Friday, July 29, 2016

Poet Robert DiLallo on "The Death of Marc Chagall"

Le Cirque Bleu, 1950, oil on canvas
Trenton Local
(The Death of Marc Chagall)

Tonight Chagall is dead
and a raised train races
through the Jersey ruins,
through ghostly mill rows,
Eastern Orthodox churches
with their squat bowl tops
and hawk-nosed pastors
who soup on beef, onions
and well-brined cabbage.
Rough through Newark
the 6:10 lurches.

Your couples in love and
winging fiddlers are left
in the broken world,
brief replies, perfect colors
falling like stars from heaven,
like snow, transparent upon
Le soleil de Paris, 1977, color lithograph
the shake roofs, striking
against the finite and foolish.
Warm mules rise from labor,
lift high their whispering heads.
confront the snarling pit.
How your home here
will miss you.

Goodnight the youth you had.
Goodnight the cobbled terror
and goodnight Europe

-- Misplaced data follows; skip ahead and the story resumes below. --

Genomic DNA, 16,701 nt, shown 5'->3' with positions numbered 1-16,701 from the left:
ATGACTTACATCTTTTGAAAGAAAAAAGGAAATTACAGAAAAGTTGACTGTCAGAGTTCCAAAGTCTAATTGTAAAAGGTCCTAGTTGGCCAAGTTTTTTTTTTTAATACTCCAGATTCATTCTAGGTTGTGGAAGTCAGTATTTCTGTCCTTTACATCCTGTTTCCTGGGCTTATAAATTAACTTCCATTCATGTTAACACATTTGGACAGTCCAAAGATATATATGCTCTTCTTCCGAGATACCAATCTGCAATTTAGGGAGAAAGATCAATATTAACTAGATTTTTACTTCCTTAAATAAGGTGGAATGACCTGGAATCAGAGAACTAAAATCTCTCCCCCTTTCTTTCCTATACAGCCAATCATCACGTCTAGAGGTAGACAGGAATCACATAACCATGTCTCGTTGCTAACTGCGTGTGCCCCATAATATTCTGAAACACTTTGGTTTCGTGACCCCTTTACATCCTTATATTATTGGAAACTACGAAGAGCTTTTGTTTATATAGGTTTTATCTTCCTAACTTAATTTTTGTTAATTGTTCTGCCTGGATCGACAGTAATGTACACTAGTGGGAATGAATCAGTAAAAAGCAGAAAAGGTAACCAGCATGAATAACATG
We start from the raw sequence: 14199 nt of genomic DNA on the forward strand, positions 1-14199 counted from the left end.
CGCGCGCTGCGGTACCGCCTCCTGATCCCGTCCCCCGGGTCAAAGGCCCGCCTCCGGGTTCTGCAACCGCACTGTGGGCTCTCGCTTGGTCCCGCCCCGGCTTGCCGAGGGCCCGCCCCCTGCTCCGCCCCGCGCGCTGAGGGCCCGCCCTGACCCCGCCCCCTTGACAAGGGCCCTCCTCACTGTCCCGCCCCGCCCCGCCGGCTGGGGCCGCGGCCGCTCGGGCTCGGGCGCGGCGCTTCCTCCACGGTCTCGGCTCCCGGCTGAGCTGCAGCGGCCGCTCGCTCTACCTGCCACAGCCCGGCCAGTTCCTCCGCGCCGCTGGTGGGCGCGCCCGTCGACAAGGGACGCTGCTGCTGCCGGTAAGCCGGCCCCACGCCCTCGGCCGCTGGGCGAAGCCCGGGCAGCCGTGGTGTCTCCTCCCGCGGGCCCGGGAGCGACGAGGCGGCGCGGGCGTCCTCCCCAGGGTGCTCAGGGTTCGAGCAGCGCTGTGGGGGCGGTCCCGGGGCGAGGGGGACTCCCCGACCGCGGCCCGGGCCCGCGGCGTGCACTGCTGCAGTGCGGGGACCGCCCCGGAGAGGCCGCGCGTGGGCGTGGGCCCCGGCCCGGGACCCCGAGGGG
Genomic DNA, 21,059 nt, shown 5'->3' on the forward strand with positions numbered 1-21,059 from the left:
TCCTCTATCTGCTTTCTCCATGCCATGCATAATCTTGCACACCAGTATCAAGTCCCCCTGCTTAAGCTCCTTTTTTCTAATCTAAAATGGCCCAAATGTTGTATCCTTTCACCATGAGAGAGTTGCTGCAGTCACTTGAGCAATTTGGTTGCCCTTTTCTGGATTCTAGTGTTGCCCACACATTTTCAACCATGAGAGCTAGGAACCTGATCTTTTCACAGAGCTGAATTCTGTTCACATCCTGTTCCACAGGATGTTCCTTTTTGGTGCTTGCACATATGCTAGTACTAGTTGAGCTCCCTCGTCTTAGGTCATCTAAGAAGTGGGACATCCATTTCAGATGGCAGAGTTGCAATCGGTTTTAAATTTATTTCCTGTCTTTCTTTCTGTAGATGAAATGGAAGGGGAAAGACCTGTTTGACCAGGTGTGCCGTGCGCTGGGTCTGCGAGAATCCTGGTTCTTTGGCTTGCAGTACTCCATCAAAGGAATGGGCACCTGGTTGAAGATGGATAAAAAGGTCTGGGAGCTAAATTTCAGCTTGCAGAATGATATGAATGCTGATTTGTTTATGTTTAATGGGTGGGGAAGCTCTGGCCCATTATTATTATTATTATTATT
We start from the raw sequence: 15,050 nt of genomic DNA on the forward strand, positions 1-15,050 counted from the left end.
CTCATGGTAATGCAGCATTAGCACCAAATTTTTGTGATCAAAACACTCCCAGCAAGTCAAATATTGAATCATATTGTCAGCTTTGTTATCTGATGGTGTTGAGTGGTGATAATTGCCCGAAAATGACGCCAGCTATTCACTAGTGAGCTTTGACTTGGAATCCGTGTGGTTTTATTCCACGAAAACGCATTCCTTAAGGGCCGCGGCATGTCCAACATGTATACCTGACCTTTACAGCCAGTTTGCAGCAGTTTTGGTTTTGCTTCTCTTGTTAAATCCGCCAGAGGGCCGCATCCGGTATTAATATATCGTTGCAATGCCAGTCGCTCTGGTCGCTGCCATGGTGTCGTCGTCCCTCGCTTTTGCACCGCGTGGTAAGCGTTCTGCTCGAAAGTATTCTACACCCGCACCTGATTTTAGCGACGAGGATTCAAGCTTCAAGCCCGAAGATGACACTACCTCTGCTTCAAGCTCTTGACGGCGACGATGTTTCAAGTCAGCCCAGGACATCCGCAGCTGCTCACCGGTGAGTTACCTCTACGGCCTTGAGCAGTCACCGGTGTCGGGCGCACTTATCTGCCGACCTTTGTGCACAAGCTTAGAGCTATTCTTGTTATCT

of the antique roving bands.
Goodnight, highest Jew
of higher view, brown-bag man
with angel hands.
How much will you miss
your home here?

Sunset, a raging purple wound
in the toxic Jersey sky:
Newark, hoof and nail town,
a weeping place where
a country has gone and bled.
Tonight, Chagall is dead.
Romeo et Juliette, 1964, color lithograph
Robert DiLallo has published poetry primarily in the US and Italy, although some of his poems have been translated into Japanese. A native New Yorker, DiLallo once lived in Edgar A. Poe's house in The Bronx for five years as writer-in-residence. He is the founder of the magazine “Italian Food, Wine and Travel” and worked as a journalist and as a copywriter and creative director in advertising before moving to central Texas. Now he lives on a large cattle ranch and lists his occupation as “cowboy."

Marc Z. Chagall was born Moishe Shagal in 1887 in Liozna, near Vitebsk, Russia. When he moved to Paris to study art, he experienced modernism's "golden age," synthesizing Cubism, Symbolism, Fauvism, and later Surrealism. Yet throughout these phases of his style he remained, as art historian Michael J. Lewis insists, “most emphatically a Jewish artist, whose work was one long dreamy reverie of life in his native village of Vitebsk." "When Matisse dies," Pablo Picasso remarked in the 1950s, "Chagall will be the only painter left who understands what color really is." Chagall died in France in 1985.